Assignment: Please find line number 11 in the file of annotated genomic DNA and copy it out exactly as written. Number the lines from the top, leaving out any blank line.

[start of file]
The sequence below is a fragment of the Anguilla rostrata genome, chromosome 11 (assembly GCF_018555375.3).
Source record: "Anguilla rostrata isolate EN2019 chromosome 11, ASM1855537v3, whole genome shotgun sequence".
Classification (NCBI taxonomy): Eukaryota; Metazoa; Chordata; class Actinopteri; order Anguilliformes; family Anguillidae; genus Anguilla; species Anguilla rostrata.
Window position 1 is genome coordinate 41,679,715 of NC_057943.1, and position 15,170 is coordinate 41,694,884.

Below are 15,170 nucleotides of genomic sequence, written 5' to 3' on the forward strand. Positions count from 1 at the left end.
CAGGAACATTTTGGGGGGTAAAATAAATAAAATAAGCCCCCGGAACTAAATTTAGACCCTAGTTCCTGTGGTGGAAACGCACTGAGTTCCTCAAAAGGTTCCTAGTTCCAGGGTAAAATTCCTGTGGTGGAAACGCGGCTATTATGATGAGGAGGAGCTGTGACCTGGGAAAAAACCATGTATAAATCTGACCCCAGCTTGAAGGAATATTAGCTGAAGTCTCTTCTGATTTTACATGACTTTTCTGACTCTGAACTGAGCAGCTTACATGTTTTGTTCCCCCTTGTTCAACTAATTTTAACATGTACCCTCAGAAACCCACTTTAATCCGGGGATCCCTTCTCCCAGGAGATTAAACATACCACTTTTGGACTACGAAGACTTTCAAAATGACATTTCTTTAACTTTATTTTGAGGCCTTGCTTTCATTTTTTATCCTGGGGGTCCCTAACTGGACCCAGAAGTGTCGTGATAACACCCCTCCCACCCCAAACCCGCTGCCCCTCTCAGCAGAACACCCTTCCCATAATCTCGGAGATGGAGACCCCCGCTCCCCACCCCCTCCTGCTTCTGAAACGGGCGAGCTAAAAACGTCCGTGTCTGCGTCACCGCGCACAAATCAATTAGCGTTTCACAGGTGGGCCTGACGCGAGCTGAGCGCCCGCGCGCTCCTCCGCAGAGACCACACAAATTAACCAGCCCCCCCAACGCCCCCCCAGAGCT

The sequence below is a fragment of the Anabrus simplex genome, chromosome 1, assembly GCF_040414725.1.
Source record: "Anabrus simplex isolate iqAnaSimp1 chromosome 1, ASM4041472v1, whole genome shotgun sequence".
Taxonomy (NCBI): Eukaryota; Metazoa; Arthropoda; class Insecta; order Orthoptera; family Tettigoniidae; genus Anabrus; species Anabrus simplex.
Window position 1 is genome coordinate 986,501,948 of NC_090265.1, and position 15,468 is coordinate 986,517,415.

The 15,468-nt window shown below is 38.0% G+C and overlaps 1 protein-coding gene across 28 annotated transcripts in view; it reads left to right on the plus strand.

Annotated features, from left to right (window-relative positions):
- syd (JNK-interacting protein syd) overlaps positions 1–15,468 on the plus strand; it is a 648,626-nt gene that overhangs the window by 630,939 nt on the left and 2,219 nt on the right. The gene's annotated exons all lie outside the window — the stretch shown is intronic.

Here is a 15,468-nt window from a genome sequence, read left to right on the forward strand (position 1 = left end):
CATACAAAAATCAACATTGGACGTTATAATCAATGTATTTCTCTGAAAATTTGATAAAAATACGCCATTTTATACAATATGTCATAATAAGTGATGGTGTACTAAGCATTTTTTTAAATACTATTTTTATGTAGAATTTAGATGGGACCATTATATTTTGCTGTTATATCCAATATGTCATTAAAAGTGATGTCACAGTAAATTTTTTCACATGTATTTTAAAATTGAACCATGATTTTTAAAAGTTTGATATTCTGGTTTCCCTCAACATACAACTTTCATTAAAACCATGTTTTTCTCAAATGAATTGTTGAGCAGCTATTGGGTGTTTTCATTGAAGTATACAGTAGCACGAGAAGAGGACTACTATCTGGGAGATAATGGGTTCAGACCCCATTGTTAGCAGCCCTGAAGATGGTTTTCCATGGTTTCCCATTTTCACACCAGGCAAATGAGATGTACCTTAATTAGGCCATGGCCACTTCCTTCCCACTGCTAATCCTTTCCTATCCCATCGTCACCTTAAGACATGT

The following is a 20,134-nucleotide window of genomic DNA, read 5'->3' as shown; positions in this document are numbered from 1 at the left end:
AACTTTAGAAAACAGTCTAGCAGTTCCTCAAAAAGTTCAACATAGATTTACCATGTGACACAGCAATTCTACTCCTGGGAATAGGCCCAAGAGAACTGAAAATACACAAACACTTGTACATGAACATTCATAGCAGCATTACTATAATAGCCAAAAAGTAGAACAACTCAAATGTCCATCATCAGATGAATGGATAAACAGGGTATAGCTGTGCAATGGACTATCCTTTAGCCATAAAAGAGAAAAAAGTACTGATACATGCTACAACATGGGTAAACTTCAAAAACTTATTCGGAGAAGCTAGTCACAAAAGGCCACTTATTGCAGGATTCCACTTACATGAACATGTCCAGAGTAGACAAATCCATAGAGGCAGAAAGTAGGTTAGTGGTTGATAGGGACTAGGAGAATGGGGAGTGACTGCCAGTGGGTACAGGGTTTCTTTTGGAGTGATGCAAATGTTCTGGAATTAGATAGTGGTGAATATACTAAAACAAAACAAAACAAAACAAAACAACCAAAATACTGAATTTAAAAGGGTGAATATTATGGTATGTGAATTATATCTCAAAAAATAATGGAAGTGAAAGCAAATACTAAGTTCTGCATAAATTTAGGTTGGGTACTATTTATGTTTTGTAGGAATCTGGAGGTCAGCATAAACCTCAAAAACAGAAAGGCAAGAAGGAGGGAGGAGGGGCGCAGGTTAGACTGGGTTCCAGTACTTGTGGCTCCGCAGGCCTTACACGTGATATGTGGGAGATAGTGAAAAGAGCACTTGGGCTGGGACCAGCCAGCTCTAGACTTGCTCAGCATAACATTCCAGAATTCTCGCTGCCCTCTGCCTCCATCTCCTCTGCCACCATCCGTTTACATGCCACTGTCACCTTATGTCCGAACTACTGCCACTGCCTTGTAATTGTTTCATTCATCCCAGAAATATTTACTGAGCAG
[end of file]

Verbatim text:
The 15,468-nt window shown below is 38.0% G+C and overlaps 1 protein-coding gene across 28 annotated transcripts in view; it reads left to right on the plus strand.